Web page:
Taking everything into consideration, those were certainly not peaceful times. Indeed, it is almost a miracle that Anthony managed to overcome or avoid the stumbling blocks, fears and disappointments. Perhaps it is even more incredible that it was at this time that Anthony was laying the foundations for his future work as a pastoral worker and a priest with the Franciscans.

Perhaps it is not always easy to draw conclusions from the state of affairs in Coimbra and the Monastery of Santa Cruz. One conclusion, however, is certain: with regard to the development of the fundamentals of St. Anthony’s faith, his biblical studies and the theology taught in Coimbra, the Monastery of Santa Cruz transmitted to him a remarkable source of cultural knowledge. And with this background, Anthony’s growth as a person was assured. There were highly qualified teachers to avail himself of; there was a library with manuscripts and copies of the Bible which had no rival in Portugal at that time.


Teaching theology


If a person nowadays decides to study theology, then from the very beginning that person is faced with a vast choice of religious options. There are the ‘propaedeutic’ courses, in which beginners are introduced to the fundamental aspects of philosophy. Then they are led to delve into the different periods of biblical theology, the main historical movements in the development of the Holy Scriptures, and finally they must delve into the history of the Church itself.

More advanced students study the basics of theology and learn through dogma the building of the teachings of the Catholic Church; the next stage is the study of the texts of the Greek and Hebrew writings of the Old and New Testaments. Then come the practical subjects: the art of preaching and pastoral and moral theology; to these is added a strong dose of psychology, sociology and other sciences.

However, in Saint Anthony’s times, the study of theology had a completely different aspect.  There were hardly any public or private ecclesiastical seminaries where one could study to become a priest, even though many would soon spring up; in Paris during Francis’ and Anthony’s lifetime, there was a famous university, and it was not long before Dominicans and Franciscans took up teaching posts there.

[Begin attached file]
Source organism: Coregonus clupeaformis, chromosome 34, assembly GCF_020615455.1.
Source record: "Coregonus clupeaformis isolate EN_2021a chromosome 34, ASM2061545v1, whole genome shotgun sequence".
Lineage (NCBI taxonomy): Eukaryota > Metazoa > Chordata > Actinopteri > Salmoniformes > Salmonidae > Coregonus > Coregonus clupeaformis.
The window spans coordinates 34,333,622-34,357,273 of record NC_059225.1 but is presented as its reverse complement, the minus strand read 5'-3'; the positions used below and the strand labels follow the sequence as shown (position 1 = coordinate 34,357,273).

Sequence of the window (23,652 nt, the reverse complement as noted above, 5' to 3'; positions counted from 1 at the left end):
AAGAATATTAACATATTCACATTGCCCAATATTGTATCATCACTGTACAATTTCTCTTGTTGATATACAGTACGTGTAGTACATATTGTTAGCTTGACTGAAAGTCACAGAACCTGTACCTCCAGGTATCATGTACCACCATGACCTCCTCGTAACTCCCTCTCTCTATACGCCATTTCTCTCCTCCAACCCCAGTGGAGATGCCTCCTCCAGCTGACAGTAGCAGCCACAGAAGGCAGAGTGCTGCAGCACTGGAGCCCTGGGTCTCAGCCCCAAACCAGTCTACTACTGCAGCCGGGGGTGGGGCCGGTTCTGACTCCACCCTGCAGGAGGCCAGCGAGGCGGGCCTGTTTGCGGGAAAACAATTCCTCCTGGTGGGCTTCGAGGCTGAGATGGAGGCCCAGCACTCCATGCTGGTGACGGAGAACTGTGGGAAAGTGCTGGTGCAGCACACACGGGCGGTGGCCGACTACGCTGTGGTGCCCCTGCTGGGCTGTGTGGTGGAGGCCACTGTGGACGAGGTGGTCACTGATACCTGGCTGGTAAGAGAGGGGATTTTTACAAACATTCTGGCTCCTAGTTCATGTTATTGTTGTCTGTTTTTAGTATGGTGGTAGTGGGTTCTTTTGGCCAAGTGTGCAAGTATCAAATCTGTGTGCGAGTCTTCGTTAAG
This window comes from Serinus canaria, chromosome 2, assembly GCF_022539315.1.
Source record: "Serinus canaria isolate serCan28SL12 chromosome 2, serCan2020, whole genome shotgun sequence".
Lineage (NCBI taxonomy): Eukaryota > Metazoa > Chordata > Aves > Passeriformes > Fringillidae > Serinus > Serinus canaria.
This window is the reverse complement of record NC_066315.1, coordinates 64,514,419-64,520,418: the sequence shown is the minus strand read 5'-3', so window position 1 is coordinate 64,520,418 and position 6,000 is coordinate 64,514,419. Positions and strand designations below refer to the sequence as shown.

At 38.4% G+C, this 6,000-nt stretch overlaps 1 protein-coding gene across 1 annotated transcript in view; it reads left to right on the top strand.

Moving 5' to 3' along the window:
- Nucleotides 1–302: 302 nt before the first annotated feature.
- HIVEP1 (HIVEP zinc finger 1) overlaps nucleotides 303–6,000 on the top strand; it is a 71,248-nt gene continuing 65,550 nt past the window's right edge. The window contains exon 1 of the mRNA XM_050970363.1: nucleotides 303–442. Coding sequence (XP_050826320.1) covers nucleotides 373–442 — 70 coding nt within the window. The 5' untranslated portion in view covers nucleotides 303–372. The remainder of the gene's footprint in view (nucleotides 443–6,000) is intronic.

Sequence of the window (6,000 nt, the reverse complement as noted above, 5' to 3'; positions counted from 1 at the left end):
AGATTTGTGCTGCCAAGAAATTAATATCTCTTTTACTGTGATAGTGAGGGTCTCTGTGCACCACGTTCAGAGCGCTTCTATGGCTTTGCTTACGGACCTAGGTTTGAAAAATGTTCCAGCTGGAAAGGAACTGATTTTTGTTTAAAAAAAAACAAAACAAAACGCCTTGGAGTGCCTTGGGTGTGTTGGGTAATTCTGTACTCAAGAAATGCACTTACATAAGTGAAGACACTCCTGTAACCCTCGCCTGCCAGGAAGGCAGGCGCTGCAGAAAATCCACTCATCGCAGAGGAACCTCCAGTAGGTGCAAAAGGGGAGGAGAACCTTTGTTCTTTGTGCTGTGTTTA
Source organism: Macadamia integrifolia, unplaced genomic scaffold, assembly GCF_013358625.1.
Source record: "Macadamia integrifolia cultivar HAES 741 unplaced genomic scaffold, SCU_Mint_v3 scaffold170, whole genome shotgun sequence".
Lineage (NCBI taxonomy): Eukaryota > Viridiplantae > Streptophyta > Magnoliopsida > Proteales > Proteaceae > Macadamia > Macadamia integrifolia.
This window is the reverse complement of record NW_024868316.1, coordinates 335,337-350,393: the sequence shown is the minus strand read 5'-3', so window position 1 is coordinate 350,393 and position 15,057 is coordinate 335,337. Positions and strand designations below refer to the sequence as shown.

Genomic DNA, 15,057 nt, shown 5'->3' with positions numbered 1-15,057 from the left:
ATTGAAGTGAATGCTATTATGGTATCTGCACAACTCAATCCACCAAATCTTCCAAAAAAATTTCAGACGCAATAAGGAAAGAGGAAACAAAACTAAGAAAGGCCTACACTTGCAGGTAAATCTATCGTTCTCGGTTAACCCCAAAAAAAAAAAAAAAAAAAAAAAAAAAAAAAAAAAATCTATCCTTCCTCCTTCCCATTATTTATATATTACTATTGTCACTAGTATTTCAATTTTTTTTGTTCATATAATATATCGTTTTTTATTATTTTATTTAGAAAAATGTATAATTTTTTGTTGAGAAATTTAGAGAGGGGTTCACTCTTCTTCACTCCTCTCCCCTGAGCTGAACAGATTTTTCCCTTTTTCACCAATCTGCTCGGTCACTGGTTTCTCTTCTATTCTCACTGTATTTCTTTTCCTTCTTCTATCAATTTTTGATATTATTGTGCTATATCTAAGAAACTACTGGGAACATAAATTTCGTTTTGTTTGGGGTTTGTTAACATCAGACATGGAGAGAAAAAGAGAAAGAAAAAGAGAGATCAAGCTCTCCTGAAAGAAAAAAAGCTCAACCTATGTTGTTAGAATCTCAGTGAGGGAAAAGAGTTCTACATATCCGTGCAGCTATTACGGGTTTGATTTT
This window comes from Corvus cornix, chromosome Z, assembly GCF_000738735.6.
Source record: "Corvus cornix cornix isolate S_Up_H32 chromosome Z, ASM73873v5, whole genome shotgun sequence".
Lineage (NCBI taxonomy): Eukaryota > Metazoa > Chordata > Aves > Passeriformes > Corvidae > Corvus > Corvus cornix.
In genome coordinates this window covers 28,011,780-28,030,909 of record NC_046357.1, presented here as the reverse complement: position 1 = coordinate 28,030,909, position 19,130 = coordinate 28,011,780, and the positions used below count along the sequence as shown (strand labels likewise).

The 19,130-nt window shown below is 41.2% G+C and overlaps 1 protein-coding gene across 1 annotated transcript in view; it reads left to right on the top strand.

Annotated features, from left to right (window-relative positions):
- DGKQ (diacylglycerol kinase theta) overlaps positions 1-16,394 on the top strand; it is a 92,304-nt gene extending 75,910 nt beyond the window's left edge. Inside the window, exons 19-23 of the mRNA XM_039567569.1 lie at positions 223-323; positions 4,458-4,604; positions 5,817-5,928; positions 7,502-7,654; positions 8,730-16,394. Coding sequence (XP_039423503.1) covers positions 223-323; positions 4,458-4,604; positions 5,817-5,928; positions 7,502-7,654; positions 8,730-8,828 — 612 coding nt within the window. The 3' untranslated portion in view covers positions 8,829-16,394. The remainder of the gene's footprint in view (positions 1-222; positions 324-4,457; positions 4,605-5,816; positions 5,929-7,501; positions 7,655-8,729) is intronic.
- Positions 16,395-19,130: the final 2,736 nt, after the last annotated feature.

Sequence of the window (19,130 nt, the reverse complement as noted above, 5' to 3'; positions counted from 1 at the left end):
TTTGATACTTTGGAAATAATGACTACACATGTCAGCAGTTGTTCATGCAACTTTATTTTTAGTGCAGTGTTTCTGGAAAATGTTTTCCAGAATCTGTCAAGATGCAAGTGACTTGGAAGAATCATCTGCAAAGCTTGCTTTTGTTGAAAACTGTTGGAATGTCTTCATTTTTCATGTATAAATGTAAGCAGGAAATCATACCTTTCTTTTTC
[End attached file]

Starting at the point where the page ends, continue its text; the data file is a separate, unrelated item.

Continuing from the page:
In monasteries and schools for monks, theology seemed to be simpler. The individual subjects were not so independent; in the organization of the courses more emphasis was placed on the pivotal and crucial points of biblical theology. Everything revolved around the Bible and its interpretations. Furthermore, the methods used for biblical interpretation in those years differed markedly from those of today.

However, these are only vague indications. It is beyond the scope of this article to go into detail about how Anthony may have studied, what books he may have read, although we can get an idea from the writings he left us. The authors Anthony quoted in his sermons give us some clues about which of their works he read, even though he may have only studied extracts of these works.


Priestly vocation


However, if Anthony wanted to become a good priest and preacher who understood the signs of his troubled times and its people in order to give them answers on how to lead a more successful life through their faith, he would have needed not only theology, but also to sympathize with the people. He would also have needed, like today’s priests, to find support in a spiritual life that would not fall apart at the first encounter with problems.

Anthony had to go through this kind of training during his years in Coimbra; he had to recognize what was going on around him and learn from the disappointments he himself experienced, and with this we approach one of the most decisive moments in the life of this Augustinian Canon Regular and student of theology: his ordination to the priesthood, an event that was much more than just a date on the calendar.

Updated on August 22 2023